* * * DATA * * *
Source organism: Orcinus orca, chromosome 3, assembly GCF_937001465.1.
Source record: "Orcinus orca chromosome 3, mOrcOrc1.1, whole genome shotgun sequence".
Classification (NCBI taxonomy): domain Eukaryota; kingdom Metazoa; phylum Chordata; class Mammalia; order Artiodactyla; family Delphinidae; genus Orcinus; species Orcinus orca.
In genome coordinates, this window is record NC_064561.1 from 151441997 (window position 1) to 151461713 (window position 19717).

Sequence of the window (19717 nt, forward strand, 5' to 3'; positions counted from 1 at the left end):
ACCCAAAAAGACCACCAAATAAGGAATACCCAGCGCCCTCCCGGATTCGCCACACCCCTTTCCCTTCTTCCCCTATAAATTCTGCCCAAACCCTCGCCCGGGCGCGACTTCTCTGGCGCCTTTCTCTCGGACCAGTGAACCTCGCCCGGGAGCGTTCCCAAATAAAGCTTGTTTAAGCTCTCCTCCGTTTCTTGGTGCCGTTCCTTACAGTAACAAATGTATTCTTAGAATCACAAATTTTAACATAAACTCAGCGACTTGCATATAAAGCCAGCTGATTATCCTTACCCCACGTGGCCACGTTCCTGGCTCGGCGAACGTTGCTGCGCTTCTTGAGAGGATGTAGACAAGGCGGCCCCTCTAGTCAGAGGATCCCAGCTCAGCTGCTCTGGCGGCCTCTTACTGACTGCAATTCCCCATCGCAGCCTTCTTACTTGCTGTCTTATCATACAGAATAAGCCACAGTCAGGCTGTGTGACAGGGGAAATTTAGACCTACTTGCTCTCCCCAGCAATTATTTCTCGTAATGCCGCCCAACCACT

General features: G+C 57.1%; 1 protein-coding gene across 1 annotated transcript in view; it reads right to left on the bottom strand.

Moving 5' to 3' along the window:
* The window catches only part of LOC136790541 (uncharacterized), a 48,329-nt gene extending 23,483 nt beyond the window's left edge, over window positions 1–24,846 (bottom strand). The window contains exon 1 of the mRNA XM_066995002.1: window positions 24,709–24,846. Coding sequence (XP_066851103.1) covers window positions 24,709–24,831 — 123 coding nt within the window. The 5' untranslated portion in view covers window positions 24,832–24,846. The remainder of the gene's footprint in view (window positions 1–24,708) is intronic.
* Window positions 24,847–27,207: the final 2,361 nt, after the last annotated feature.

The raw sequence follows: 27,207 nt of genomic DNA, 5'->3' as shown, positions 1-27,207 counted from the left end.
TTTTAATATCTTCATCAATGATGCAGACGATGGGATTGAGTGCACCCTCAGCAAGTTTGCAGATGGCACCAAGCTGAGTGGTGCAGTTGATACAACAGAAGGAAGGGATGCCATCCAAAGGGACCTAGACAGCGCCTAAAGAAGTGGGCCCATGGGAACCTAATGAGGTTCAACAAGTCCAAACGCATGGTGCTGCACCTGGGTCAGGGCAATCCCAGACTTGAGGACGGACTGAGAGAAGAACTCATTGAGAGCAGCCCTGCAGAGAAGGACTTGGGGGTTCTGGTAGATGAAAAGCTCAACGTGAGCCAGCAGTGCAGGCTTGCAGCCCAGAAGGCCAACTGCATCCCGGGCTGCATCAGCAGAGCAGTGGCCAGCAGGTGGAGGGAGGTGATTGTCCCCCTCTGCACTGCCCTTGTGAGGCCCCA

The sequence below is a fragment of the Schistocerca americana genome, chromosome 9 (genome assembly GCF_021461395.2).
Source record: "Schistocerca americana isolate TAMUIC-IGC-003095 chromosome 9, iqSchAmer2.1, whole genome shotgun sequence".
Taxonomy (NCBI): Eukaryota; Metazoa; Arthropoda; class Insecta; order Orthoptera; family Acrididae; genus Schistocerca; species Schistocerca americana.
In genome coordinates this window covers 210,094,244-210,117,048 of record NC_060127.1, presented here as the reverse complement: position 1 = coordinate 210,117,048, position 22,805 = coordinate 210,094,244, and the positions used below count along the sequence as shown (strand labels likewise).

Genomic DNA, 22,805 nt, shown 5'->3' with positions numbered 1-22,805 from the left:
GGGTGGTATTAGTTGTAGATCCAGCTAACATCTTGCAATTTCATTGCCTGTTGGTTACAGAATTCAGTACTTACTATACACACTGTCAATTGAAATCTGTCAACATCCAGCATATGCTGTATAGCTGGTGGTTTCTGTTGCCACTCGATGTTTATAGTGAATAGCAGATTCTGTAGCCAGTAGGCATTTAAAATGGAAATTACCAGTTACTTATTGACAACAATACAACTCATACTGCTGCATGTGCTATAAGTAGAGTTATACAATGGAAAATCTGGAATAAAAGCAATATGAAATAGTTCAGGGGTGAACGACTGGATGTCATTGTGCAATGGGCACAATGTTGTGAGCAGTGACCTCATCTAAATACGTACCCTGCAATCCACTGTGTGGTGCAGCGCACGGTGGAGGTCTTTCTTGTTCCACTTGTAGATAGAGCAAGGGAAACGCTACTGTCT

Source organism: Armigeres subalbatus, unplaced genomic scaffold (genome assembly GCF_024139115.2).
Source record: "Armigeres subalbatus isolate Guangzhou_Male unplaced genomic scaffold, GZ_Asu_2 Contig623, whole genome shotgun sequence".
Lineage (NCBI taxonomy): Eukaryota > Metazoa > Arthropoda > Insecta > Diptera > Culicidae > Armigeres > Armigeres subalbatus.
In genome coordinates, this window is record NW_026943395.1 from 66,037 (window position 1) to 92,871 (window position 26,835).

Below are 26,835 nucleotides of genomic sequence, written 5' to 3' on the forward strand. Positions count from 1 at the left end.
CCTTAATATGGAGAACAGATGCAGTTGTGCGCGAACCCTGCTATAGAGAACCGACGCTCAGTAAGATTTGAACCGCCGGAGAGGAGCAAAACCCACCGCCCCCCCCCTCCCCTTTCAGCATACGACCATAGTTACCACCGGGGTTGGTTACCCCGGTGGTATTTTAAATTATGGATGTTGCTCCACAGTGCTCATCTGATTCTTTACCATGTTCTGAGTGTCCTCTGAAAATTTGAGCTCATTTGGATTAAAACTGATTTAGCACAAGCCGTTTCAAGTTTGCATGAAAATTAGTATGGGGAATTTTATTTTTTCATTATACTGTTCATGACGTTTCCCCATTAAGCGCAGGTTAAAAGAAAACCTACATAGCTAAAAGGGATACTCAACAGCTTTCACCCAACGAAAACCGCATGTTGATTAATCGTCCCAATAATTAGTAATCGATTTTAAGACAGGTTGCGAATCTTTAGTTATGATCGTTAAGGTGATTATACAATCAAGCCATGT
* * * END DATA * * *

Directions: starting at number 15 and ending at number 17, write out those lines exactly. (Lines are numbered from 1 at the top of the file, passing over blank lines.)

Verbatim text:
Taxonomy (NCBI): Eukaryota; Metazoa; Arthropoda; class Insecta; order Orthoptera; family Acrididae; genus Schistocerca; species Schistocerca americana.
In genome coordinates this window covers 210,094,244-210,117,048 of record NC_060127.1, presented here as the reverse complement: position 1 = coordinate 210,117,048, position 22,805 = coordinate 210,094,244, and the positions used below count along the sequence as shown (strand labels likewise).

Genomic DNA, 22,805 nt, shown 5'->3' with positions numbered 1-22,805 from the left: